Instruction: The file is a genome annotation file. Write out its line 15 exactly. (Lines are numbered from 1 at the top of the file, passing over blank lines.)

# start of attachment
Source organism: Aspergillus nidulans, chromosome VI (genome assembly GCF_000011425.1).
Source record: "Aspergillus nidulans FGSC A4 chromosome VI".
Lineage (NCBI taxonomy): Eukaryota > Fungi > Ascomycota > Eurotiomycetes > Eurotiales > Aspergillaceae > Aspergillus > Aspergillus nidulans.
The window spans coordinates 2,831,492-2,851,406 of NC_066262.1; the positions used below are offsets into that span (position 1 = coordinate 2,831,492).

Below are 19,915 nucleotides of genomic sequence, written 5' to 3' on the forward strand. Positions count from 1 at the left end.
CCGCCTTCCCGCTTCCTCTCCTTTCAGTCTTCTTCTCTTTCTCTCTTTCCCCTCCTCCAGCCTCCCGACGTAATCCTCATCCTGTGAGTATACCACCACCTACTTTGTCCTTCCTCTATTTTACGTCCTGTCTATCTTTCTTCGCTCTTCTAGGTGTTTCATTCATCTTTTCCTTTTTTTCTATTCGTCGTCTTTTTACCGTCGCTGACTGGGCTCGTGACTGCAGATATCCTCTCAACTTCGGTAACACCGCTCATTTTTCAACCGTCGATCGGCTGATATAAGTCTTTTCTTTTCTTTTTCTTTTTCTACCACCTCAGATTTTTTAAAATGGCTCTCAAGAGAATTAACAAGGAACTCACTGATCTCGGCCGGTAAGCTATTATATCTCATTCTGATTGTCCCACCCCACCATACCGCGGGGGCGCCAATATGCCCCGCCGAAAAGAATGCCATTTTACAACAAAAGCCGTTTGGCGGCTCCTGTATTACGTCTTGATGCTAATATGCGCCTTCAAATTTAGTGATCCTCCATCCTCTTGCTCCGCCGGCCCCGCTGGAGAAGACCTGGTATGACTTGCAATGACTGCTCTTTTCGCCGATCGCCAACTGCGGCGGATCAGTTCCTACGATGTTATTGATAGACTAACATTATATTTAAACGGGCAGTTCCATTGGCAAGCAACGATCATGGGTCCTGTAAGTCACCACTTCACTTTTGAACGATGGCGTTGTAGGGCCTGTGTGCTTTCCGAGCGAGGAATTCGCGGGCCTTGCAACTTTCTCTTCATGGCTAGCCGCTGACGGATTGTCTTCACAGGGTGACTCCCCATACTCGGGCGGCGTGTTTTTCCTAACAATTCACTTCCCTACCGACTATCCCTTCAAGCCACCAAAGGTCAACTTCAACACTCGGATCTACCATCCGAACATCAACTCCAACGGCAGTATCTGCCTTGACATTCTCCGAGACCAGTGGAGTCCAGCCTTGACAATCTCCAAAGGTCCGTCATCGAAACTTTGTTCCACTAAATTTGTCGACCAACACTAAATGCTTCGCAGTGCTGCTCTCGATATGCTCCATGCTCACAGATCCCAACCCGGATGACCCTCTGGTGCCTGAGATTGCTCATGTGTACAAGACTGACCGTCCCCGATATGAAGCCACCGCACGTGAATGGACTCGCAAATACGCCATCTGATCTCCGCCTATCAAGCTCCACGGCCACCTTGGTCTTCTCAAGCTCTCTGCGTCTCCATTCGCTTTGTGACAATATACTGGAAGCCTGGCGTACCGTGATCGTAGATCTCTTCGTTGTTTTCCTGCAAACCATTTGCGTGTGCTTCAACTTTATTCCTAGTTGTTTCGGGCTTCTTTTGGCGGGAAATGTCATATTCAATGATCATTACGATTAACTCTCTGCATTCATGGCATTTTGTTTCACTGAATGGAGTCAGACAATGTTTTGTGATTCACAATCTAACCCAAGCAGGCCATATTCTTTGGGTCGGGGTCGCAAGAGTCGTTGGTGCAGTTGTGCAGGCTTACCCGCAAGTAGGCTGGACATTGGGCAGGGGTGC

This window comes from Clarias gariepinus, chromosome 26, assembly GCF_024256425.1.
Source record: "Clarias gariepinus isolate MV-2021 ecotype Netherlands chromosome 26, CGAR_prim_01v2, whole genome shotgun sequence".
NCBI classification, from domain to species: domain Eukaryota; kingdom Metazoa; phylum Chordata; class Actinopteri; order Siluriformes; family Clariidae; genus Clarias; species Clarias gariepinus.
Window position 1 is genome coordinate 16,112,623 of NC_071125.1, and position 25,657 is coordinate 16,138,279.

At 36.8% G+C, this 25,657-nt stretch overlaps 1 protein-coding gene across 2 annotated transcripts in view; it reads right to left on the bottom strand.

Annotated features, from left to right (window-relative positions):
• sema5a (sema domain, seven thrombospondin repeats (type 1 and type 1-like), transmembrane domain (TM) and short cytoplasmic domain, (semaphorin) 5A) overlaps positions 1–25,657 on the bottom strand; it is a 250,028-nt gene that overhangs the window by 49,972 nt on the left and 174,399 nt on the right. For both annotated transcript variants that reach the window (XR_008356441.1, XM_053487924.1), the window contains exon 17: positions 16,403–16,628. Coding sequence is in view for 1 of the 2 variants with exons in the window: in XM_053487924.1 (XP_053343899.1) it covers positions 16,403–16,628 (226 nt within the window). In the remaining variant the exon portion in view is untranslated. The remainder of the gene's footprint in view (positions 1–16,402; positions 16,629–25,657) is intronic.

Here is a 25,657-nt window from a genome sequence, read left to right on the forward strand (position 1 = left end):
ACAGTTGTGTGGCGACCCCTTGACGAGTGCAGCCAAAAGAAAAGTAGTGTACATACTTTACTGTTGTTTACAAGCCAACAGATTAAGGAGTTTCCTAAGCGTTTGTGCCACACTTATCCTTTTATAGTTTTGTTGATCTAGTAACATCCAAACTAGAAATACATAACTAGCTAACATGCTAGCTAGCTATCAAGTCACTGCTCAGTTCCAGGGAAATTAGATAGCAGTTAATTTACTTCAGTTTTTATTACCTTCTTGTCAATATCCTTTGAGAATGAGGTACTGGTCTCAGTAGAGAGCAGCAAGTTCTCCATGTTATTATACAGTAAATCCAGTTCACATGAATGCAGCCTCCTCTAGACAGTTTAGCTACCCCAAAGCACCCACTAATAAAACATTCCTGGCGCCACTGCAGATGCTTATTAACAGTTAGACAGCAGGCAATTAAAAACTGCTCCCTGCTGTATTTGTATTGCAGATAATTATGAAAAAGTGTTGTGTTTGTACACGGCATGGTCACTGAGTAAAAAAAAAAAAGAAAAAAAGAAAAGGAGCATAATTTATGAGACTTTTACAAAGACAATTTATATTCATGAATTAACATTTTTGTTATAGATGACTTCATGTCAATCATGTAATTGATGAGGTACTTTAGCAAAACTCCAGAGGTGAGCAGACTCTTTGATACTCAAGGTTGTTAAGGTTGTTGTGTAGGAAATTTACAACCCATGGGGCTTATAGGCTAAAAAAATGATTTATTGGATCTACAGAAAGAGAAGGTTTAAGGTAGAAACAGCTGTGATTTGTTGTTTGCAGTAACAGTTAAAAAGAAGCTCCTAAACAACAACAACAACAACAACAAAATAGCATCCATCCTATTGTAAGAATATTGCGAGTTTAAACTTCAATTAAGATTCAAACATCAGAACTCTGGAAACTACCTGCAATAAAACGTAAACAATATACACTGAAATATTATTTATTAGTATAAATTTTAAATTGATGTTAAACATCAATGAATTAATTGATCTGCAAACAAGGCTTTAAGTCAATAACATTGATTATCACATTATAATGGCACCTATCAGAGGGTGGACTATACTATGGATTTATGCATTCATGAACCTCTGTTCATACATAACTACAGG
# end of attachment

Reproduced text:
ACAGTTGTGTGGCGACCCCTTGACGAGTGCAGCCAAAAGAAAAGTAGTGTACATACTTTACTGTTGTTTACAAGCCAACAGATTAAGGAGTTTCCTAAGCGTTTGTGCCACACTTATCCTTTTATAGTTTTGTTGATCTAGTAACATCCAAACTAGAAATACATAACTAGCTAACATGCTAGCTAGCTATCAAGTCACTGCTCAGTTCCAGGGAAATTAGATAGCAGTTAATTTACTTCAGTTTTTATTACCTTCTTGTCAATATCCTTTGAGAATGAGGTACTGGTCTCAGTAGAGAGCAGCAAGTTCTCCATGTTATTATACAGTAAATCCAGTTCACATGAATGCAGCCTCCTCTAGACAGTTTAGCTACCCCAAAGCACCCACTAATAAAACATTCCTGGCGCCACTGCAGATGCTTATTAACAGTTAGACAGCAGGCAATTAAAAACTGCTCCCTGCTGTATTTGTATTGCAGATAATTATGAAAAAGTGTTGTGTTTGTACACGGCATGGTCACTGAGTAAAAAAAAAAAAGAAAAAAAGAAAAGGAGCATAATTTATGAGACTTTTACAAAGACAATTTATATTCATGAATTAACATTTTTGTTATAGATGACTTCATGTCAATCATGTAATTGATGAGGTACTTTAGCAAAACTCCAGAGGTGAGCAGACTCTTTGATACTCAAGGTTGTTAAGGTTGTTGTGTAGGAAATTTACAACCCATGGGGCTTATAGGCTAAAAAAATGATTTATTGGATCTACAGAAAGAGAAGGTTTAAGGTAGAAACAGCTGTGATTTGTTGTTTGCAGTAACAGTTAAAAAGAAGCTCCTAAACAACAACAACAACAACAACAAAATAGCATCCATCCTATTGTAAGAATATTGCGAGTTTAAACTTCAATTAAGATTCAAACATCAGAACTCTGGAAACTACCTGCAATAAAACGTAAACAATATACACTGAAATATTATTTATTAGTATAAATTTTAAATTGATGTTAAACATCAATGAATTAATTGATCTGCAAACAAGGCTTTAAGTCAATAACATTGATTATCACATTATAATGGCACCTATCAGAGGGTGGACTATACTATGGATTTATGCATTCATGAACCTCTGTTCATACATAACTACAGG